Ice Watch on the Akademik Federov

people looking over edge of ship into nilas sea ice
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A 2005 photograph captures the essence of nilas sea ice in Baffin Bay. Photo: Brocken Inaglory/Wikimedia Commons

by Daniel Watkins/Oregon State University

Once every hour, a pair of volunteer ice observers climbs up to the 8th floor of the ship and goes out on the observation deck to watch the ice. For 10 minutes, they watch sea ice pass by the ship. They note how much ice there is, and if there is any water visible, whether it is only in cracks, in patches, or in wide channels called leads. They watch the ice turning and moving in the water next to the ship as the ship pushes through the ice. A pole with 10 centimeter stripes juts out of the side of the ship and provides a reference point for the observers so they can estimate the thickness of the ice. The observers discuss what they see with each other: Is that patch of ice the elastic, new ice called "nilas" or is it brittle "gray ice"? Did that thicker piece form last winter and survive the summer, or is it older than that? They look for clues, like whether the surface of the ice has large, frozen-over melt ponds left over from the winter before, and whether the surface is crossed with long, well-developed ridges, like miniature mountain ranges marking areas where ice broke and piled up as the wind forced two ice floes together.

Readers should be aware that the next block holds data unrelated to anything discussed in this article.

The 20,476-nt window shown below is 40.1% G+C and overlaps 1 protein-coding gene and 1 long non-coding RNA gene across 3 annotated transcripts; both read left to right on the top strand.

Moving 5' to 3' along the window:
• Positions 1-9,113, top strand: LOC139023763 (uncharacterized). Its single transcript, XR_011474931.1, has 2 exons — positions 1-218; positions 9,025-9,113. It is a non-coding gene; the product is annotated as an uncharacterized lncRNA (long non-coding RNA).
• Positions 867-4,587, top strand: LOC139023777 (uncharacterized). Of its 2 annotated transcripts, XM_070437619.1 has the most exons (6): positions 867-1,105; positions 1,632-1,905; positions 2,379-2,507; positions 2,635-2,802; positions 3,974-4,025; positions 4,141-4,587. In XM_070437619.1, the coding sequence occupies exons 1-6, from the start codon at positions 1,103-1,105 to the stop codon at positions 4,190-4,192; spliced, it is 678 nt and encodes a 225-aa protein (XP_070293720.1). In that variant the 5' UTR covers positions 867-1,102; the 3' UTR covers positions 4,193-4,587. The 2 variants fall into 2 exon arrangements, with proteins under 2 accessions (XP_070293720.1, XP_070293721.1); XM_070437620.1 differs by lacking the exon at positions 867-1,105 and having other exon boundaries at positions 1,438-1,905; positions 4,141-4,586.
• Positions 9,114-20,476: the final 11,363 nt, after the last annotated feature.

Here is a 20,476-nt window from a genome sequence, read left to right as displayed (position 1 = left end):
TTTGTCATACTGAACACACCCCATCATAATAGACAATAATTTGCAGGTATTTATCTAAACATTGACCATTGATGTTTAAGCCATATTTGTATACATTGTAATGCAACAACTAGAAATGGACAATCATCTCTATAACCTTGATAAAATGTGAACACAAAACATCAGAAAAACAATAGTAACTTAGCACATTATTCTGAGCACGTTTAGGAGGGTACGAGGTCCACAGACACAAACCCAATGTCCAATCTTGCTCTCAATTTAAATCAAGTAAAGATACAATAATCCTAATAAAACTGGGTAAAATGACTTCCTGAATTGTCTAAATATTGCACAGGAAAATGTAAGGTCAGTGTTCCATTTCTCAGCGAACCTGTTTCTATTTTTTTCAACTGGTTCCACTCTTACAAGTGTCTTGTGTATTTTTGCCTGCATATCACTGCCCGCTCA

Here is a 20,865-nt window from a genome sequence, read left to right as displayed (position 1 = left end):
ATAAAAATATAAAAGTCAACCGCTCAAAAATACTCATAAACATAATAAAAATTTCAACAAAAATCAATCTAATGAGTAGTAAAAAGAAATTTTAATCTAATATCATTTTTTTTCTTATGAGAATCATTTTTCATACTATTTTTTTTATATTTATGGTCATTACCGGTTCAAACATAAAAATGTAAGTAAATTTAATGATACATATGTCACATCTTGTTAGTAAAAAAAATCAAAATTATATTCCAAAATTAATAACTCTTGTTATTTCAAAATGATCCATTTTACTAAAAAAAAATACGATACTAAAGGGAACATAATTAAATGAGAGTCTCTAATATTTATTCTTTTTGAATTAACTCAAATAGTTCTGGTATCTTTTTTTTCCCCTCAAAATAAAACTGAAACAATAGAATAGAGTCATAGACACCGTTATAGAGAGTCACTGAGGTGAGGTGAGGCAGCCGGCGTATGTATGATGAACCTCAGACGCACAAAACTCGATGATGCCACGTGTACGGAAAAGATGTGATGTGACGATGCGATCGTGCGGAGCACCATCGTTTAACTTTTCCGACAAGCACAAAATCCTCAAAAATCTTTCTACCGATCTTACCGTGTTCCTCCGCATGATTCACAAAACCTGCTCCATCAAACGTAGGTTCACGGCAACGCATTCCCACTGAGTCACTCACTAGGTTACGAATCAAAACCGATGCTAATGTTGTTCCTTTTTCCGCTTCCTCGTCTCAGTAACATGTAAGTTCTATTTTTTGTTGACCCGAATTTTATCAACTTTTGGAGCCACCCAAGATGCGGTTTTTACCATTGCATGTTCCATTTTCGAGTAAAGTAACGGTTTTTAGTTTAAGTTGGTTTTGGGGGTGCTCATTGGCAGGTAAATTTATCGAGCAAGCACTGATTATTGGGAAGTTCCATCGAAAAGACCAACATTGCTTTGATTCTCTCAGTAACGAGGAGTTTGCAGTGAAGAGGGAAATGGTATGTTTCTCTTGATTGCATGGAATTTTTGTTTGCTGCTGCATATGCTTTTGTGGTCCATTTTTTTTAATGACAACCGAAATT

Every year, more and more volunteers on ships crossing Arctic waters report ice observations through the Ice Watch program. Organized in 2012 by the International Arctic Research Center, based at the University of Alaska, Fairbanks, the Ice Watch program coordinates volunteer ice observers and provides software that translates plain-language descriptions of sea ice conditions into the technical codes used by government agencies. Ice analysts preparing charts and forecasts for navigation use this information to complement their standard data sources, which include satellite imagery and sophisticated computer simulations. Ice Watch data is freely available at At that website, you can see data from individual ships plotted on a map of satellite-derived sea ice concentration, and you can browse visualizations of new and historic data. You can learn more about Ice Watch at

Over the MOSAiC year, supply ships will be visiting the Polarstern at the central MOSAiC observatory approximately every two months. Aboard each of these ships will be an experienced Ice Watcher and eager new volunteer ice observers. By the end of MOSAiC there will be a collection of ice observations from every season, allowing sea ice researchers such as Jennifer Hutchings at Oregon State, who is coordinating the MOSAiC Ice Watches, to  carry out research on the yearly cycle of ice growth and melt, as seen through the eyes of over one hundred volunteers.